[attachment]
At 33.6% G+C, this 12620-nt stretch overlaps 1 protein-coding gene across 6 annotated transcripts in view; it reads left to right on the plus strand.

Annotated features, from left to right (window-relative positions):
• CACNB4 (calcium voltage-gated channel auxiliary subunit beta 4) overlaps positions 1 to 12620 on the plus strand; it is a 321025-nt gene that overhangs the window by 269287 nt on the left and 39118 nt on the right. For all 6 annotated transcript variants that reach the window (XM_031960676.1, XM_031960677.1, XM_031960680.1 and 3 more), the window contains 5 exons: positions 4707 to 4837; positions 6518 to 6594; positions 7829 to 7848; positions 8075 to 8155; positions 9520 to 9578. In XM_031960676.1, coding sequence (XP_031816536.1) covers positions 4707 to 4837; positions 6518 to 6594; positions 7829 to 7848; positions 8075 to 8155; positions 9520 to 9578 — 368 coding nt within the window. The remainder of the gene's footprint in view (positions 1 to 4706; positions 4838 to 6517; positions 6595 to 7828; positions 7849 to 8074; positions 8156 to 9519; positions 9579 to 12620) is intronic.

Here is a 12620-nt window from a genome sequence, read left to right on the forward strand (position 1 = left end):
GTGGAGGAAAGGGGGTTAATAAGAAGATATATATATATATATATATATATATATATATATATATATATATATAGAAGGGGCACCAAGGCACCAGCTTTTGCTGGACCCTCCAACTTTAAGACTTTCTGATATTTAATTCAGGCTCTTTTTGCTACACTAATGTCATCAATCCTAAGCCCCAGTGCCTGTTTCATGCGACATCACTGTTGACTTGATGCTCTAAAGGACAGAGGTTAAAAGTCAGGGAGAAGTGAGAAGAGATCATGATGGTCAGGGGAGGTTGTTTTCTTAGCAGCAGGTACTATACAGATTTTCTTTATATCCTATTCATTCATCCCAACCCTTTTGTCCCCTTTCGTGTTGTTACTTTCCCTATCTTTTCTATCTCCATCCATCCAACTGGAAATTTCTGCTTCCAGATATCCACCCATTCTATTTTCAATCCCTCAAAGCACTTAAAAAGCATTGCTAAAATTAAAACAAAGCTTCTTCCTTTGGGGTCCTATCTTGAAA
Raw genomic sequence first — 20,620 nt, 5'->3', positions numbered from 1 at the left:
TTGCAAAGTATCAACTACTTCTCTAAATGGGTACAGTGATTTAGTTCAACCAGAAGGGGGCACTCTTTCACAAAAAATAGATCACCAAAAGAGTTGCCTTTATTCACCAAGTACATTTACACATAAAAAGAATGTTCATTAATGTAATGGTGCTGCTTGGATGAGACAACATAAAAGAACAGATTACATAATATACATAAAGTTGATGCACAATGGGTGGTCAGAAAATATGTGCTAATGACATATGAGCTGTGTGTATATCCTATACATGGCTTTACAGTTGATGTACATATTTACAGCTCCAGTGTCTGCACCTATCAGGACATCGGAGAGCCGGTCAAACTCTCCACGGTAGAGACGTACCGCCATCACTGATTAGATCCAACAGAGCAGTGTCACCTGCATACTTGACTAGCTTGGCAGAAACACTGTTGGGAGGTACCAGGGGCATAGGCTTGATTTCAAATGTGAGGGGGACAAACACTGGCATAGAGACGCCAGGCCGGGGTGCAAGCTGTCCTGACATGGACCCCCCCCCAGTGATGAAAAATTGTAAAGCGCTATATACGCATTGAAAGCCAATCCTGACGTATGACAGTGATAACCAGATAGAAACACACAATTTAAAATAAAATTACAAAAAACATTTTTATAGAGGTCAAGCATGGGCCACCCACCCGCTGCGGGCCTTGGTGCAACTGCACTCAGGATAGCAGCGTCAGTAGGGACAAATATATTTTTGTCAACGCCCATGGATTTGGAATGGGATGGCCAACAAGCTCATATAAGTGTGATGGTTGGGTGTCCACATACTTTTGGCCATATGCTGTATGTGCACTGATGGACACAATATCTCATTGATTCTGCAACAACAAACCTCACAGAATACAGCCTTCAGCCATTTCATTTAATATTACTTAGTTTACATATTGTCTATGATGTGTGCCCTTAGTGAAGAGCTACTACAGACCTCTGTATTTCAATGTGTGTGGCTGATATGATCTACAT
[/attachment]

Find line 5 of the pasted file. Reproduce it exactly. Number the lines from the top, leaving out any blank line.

GTGGAGGAAAGGGGGTTAATAAGAAGATATATATATATATATATATATATATATATATATATATATATATATAGAAGGGGCACCAAGGCACCAGCTTTTGCTGGACCCTCCAACTTTAAGACTTTCTGATATTTAATTCAGGCTCTTTTTGCTACACTAATGTCATCAATCCTAAGCCCCAGTGCCTGTTTCATGCGACATCACTGTTGACTTGATGCTCTAAAGGACAGAGGTTAAAAGTCAGGGAGAAGTGAGAAGAGATCATGATGGTCAGGGGAGGTTGTTTTCTTAGCAGCAGGTACTATACAGATTTTCTTTATATCCTATTCATTCATCCCAACCCTTTTGTCCCCTTTCGTGTTGTTACTTTCCCTATCTTTTCTATCTCCATCCATCCAACTGGAAATTTCTGCTTCCAGATATCCACCCATTCTATTTTCAATCCCTCAAAGCACTTAAAAAGCATTGCTAAAATTAAAACAAAGCTTCTTCCTTTGGGGTCCTATCTTGAAA